Asked a similar question about playing a team with an outbreak, fifth-year senior defensive lineman Carlo Kemp said he would feel comfortable playing as long as everyone on the field tested negative. But that would’ve been a great answer for the head coach to provide, especially now that Michigan declined to make players available to reporters on either Monday or Tuesday.
Before the Minnesota game, I asked another question of Harbaugh: Had anyone on the team tested positive since that protest? Harbaugh said there had been positive tests, but he didn’t mention how many or when. On Monday, when asked if anyone had presumptively tested positive “before Saturday,” Harbaugh answered with a simple yes, but from the wording it wasn’t clear if he meant they had tested positive right before the game, earlier in the week or even some prior time in the season.
(Any player who tests positive before a game is required to be held out, and Harbaugh did indicate that at least one player has been held out of a game for a positive test, though he did not say when.)
Come Tuesday morning, multiple sources reported that a large number of Monday’s tests were false positives and that Michigan was optimistic about the game. Then the program canceled media availability.
If the tests were false positives, why wasn’t Harbaugh there to tell us that? Or Warde Manuel? Or at this point, really anyone?
Instead, all we got was this statement: “Out of an abundance of caution, we will again hold all team activities in a virtual format today. We will continue to follow the prevention protocols and recommendations of our medical professionals and the health department, and do everything to keep our focus on protecting the health, safety and welfare of our student-athletes and staff.”
With next to no information from the program, speculation has abounded. People on Twitter wondered who had missed Saturday’s game and if they had tested positive. During the College Football Playoff rankings show, Kirk Herbstreit suggested that Michigan might, essentially, play up an outbreak to avoid getting blown out by Ohio State. (He later apologized for the comments.) Let’s be clear: this type of speculation isn’t appropriate from anyone, for any reason. But the program could’ve easily avoided this.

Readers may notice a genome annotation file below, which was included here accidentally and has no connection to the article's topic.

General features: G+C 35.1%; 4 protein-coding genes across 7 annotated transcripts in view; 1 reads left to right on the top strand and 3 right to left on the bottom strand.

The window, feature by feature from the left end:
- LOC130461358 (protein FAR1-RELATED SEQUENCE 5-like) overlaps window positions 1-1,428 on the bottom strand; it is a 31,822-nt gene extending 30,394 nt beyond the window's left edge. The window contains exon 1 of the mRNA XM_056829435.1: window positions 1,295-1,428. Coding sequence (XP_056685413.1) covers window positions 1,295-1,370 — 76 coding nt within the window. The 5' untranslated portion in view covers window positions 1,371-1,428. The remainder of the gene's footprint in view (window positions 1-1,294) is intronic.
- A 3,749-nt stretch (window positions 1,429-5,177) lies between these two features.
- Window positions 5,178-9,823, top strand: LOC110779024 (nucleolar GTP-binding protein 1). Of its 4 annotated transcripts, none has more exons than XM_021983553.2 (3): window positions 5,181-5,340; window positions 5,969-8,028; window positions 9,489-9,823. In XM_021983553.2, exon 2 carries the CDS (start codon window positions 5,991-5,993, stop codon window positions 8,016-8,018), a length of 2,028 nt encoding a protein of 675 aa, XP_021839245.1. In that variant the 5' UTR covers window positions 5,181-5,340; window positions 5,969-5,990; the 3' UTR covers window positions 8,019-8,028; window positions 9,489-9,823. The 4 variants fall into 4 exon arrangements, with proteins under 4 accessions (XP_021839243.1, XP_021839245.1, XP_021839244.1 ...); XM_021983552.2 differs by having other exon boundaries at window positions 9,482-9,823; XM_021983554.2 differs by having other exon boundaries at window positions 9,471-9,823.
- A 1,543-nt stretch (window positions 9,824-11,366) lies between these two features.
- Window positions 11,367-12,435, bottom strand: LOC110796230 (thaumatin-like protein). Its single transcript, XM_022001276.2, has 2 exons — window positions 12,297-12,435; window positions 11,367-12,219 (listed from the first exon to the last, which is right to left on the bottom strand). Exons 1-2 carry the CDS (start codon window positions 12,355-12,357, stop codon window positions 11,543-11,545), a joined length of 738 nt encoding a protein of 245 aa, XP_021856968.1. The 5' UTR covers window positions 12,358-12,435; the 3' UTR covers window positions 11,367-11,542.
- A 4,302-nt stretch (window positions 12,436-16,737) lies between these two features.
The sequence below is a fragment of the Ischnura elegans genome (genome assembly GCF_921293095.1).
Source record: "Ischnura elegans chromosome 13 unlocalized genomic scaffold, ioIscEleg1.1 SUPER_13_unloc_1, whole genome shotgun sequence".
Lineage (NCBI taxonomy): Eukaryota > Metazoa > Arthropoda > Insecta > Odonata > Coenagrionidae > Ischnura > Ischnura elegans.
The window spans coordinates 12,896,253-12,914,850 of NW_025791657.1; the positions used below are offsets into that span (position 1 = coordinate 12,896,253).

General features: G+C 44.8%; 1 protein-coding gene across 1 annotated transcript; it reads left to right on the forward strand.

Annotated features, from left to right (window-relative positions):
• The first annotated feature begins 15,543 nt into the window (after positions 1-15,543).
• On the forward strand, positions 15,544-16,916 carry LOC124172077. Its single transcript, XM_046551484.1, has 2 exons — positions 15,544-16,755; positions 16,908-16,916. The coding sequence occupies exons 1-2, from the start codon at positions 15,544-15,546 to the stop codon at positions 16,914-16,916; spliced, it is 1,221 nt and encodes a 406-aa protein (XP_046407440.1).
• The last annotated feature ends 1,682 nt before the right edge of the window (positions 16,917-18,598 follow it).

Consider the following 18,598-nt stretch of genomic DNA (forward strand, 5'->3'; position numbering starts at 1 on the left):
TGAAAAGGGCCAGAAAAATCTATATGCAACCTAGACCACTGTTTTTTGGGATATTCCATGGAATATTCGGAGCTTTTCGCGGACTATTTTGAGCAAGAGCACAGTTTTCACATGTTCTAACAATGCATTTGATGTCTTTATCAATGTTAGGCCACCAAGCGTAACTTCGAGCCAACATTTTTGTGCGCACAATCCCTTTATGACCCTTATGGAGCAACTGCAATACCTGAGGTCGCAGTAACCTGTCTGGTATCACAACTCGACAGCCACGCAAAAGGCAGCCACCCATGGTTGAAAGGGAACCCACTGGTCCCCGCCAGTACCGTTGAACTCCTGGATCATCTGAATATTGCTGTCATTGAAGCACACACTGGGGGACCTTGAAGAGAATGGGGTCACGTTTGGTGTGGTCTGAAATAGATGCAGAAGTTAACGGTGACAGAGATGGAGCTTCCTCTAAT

A deadly pandemic isn’t the time for gamesmanship. This is a public health crisis, and football players don’t live in a bubble. It’s the Wolverines’ responsibility to the Ann Arbor community to make sure any potential outbreak doesn’t spread — and that they figure out how it started so it doesn’t happen again.
If Michigan has a growing outbreak, it should shut things down and let us know, then focus on getting back for Ohio State. If the Wolverines had a scare of false positives, they should tell us that too. The Buckeyes laid out the blueprint for informing the public about how they made their decisions — without compromising privacy or giving up a game advantage.
They don’t need to tell us who tested positive. All we want to know is how many, and when, and whether there will be a game on Saturday. We want to know how these decisions are being made. We want to know whether there was a breakdown in Michigan’s protocols or if their potential outbreak was just bad luck.
Instead, all we know is that one is more than zero.
Gerson can be reached at firstname.lastname@example.org or on Twitter @aria_gerson.